June 13, 2021

They find 12 vulnerabilities in WiFi, some present for almost a quarter of a century


WiFi signal on a device.

WiFi signal on a device.
Shutterstock

An expert cybersecurity researcher has discovered a series of twelve vulnerabilities that affect all devices with WiFi and has reported that these can lead to the theft of sensitive information, access to home network devices and exfiltration of transmitted data.

The discovery of the so-called FragAttacks has been made by Mathy Vanhoef, the same researcher who discovered in 2017 KRACK, a vulnerability that affected the WPA2 protocol of the WiFi network and that allowed access to user traffic.

As Vanhoef explained on a website created to report on these vulnerabilities, of those identified, three are design flaws in the WiFi standard, which is why they affect most devices. Others are due to widespread programming failures.

The researcher assures that, according to the experiments carried out, “all WiFi products are affected by at least one vulnerability, and most products are affected by various vulnerabilities. ”

The vulnerabilities can affect sensitive user information such as usernames and passwords and to “exfiltrate transmitted data”, although it ensures that if a website always uses HTTPS as an extra layer of security, data cannot be stolen.

In addition, the researcher explains that the “greatest risk” is in the vulnerabilities of the home network, since attackers can access devices of the “Internet of things “taking advantage of the fact that these devices are not usually updated and that WiFi security is their” last line of defense. ”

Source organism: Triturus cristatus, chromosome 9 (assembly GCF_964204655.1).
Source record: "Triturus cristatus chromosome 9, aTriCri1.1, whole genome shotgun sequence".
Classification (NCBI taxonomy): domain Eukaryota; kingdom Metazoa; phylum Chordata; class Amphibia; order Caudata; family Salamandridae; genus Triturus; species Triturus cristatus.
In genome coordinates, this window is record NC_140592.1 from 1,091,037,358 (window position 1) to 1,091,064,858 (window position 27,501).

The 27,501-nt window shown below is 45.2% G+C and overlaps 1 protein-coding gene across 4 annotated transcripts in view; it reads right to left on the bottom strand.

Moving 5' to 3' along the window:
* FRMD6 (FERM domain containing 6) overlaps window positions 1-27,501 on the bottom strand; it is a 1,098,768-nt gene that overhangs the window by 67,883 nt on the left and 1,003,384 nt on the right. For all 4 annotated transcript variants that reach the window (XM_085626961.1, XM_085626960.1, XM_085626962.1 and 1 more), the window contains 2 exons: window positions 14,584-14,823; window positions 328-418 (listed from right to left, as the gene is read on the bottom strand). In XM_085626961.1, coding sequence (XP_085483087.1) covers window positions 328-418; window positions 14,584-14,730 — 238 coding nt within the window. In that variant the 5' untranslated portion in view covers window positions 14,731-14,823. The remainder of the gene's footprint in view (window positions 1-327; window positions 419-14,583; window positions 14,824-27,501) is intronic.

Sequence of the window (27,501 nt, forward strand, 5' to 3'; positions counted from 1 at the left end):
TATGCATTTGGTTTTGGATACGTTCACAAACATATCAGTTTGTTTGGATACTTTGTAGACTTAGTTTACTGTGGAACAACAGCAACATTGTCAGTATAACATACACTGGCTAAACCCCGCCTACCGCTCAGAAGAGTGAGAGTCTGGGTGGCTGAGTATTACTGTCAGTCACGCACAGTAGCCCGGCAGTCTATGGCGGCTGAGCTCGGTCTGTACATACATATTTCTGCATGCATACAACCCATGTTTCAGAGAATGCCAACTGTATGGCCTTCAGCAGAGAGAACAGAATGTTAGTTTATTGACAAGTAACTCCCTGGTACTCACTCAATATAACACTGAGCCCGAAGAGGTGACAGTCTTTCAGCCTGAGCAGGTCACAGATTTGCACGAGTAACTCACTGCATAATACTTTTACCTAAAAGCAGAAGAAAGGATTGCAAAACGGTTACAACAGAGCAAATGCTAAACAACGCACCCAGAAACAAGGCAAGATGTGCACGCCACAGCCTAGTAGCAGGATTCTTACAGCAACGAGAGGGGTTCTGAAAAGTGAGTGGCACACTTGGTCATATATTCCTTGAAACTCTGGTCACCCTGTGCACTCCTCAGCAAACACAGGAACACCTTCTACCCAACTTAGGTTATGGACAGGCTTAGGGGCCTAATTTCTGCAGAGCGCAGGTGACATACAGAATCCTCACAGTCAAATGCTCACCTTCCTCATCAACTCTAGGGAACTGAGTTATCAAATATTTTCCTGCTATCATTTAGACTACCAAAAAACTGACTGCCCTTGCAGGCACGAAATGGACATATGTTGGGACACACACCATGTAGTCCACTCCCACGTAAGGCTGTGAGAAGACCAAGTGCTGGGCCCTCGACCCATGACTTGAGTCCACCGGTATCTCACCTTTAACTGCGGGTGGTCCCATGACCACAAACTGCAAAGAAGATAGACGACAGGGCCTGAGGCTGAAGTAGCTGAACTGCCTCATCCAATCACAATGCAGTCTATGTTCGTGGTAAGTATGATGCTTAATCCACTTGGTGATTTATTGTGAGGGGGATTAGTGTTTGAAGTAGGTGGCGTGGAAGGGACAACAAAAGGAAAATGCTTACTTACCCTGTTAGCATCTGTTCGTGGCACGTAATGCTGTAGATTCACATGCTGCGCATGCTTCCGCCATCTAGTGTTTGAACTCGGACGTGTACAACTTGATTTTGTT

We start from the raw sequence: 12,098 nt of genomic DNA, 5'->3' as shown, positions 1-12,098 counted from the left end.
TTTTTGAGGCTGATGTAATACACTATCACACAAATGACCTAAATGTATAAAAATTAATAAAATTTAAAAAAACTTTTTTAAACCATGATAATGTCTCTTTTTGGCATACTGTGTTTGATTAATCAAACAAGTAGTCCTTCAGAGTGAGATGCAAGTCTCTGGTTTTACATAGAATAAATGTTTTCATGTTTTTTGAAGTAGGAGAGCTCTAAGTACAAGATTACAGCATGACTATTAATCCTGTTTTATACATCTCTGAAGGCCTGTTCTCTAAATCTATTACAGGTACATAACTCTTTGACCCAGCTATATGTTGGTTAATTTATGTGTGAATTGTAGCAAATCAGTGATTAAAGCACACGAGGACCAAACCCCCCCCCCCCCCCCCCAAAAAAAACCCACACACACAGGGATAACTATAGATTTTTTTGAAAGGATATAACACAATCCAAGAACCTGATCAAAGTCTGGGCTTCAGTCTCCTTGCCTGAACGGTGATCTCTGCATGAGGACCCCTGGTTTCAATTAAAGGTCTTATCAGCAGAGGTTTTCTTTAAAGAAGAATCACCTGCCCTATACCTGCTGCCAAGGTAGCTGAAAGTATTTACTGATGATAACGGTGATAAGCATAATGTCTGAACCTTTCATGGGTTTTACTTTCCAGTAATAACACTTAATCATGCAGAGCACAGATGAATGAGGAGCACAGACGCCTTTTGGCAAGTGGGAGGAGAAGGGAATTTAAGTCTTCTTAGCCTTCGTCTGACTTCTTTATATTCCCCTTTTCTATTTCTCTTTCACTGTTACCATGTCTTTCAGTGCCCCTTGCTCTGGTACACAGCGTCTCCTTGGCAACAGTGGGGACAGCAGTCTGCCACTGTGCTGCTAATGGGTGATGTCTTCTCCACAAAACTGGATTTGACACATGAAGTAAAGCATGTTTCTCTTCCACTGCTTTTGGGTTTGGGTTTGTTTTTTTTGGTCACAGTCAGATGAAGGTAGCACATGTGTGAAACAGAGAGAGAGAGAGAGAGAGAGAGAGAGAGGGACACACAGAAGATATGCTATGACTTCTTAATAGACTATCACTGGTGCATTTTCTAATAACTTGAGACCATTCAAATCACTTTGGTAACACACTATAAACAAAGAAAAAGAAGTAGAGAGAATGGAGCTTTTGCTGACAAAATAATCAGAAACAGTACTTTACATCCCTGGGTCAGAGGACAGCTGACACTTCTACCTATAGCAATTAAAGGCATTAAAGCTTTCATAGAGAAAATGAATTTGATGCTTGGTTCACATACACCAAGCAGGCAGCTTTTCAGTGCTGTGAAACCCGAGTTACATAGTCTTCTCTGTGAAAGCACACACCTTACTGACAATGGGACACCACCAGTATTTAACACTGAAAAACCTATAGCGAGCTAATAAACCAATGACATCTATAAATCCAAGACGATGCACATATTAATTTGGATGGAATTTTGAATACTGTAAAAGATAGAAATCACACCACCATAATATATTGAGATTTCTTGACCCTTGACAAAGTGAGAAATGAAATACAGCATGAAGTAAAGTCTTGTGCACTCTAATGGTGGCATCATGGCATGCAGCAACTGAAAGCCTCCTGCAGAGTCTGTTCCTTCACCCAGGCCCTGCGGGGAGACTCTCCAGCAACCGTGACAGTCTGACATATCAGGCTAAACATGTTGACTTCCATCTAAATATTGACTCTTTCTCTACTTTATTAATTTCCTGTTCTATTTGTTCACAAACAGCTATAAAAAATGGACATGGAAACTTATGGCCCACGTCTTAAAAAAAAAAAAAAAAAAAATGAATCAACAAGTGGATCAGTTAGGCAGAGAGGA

The researcher has identified twelve Common Vulnerabilities and Exposures (CVEs) whose identifiers he has shared on the FragAttacks website. Hackers can intercept sensitive information or show fake websites to users with WiFi networks protected by WPA2 such as WPA3.

The vulnerabilities also affect the first WiFi protocol, WEP, which means that part of these design flaws date back to 1997, as Vanhoef has indicated, although he clarifies that these types of flaws are “difficult to abuse. “

The researcher reports that there is a series of updates prepared over a period of nine months and a half monitored by the Wi-Fi Alliance and the Industry Consortium for the Advancement of Internet Security (ICASI) to protect users from this threat.

If a user still cannot update their ‘router‘or WiFI device, recommends general security practices such as updating devices, not reusing passwords and not visiting suspicious websites. But to mitigate the effect of the attacks, he suggests using the encryption protocol on the web. HTTPS.

Vanhoef considers these vulnerabilities to be a surprise”, given that “WiFi security has improved significantly in recent years”, and these episodes demonstrate the importance of regularly testing WiFi products for vulnerabilities.

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